It may seem a little funny to think about Parks, a 5-foot-8, 195-pound redshirt freshman, being compared in any way, shape or form to 6-3, 255-pound Payne, who finished his senior season last year. Yet, Parks will be the replacement "power" back option to replace Payne. Parks is a very tough between-the-tackles runner and generates a ton of forward momentum with his tree trunk-like thighs. Of course, Parks ran for a North Carolina-record 10,895 yards in high school, so he knows how to eat up yards. At 5-8 and 185 pounds, Jones may look similar to Parks in terms of stature, but Jones is more elusive and creative running the ball. It's a fascinating combination, but it remains to be seen if Parks can be anywhere near as effective as Payne (team-high 749 rushing yards last season).

3. Is there enough talent at linebacker to help improve the Cavaliers' abysmal 2010 rushing defense?

No unit on U.Va.'s defense will play a more significant role in trying to give the Cavaliers a boost after giving up 203.7 rushing yards per game (106th in the nation in rushing defense) than the linebackers. While middle linebacker Steve Greer was encouraged Wednesday about getting to play a potentially injury-free season, he may have some overwhelming responsibilities in U.Va.'s 4-3 approach if the Cavaliers don't get more out of one of their starting outside linebacker spots. Gloucester High product Aaron Taliaferro is atop the depth chart at outside linebacker heading into practice, but he has been an inconsistent player at best in his first three seasons on the field. LaRoy Reynolds, who led the team with 66 tackles last season, is back at the other outside linebacker position. He's a promising player who looks like he's in his element at the position after being moved there from safety last year. Ausar Walcott, a starting linebacker last season, has moved to backup defensive end. U.Va.'s linebackers may demand more attention than any other unit this month.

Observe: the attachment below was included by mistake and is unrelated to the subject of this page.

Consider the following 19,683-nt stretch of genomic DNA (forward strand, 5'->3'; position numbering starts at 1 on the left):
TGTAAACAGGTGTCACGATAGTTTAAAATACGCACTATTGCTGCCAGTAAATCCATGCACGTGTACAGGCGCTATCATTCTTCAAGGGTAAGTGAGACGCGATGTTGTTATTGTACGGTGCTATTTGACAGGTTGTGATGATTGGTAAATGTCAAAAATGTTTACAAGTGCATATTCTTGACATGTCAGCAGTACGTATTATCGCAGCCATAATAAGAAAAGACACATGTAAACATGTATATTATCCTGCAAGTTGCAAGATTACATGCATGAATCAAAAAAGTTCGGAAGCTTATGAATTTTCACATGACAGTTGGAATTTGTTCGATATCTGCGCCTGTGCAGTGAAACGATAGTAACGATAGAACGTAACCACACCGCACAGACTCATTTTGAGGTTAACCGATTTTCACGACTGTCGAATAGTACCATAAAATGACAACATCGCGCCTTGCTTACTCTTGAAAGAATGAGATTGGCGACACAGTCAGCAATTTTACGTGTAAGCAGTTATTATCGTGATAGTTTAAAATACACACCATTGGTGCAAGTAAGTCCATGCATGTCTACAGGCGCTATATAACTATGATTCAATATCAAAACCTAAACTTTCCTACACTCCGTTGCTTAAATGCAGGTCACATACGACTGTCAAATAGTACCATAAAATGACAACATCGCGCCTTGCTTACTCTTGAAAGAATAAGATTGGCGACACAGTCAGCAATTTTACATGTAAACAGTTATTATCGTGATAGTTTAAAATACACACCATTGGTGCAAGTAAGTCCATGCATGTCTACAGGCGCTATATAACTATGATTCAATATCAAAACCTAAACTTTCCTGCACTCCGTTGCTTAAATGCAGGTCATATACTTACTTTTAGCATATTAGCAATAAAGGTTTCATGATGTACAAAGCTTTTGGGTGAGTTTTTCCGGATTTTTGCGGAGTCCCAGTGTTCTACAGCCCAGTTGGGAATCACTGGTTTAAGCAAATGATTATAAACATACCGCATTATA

4. Regardless of which quarterback wins the starting job, will he have anybody dependable to throw to other than wide receiver Kris Burd?

Though U.Va. lost receiver Dontrelle Inman (51 catches last year) after last season, there's still plenty of potential amongst the pass-catchers. Burd, who had 58 catches for 799 yards and five touchdowns last season, is back and completely healthy after having Feb. reconstructive ankle surgery. Wide receiver Tim Smith, a Chesapeake native, should provide another target after missing all but two games last season due to a foot injury. The expectations for him are already huge. Matt Snyder is also returning at receiver after finishing with 30 catches for 393 yards last season. Then, there's true freshmen Darius Jennings and Dominique Terrell — both of whom were highly-recruited prospects that could see ample playing time. At tight end, U.Va. has a trio of guys in Colter Phillips (18 catches for 155 yards and three touchdowns last season), Paul Freedman and Jeremiah Mathis that gained valuable playing experience last season.

5. What in the world can London do to generate more interest in his program and get Scott Stadium filled again?

Other than taking an enormous bus around campus an hour before game time and physically carting students and fans to the front gates of the stadium, the only thing London can do to change the positively library-like quality of Scott Stadium is get his team to win games. After working to encourage fans and students to show up for the spring game, it looked like London was going to get a pretty good turnout for it, but cruel fate intervened with a hailstorm about a half-hour before the game. Many fans chose to scrap plans to attend the game, which ended up being played under near-perfect partly cloudy conditions. Scott Stadium seats 61,500 fans, but the average home attendance has been more than 13,000 fans under capacity for the past two seasons. That's the kind of apathy that can only be remedied with on-field success.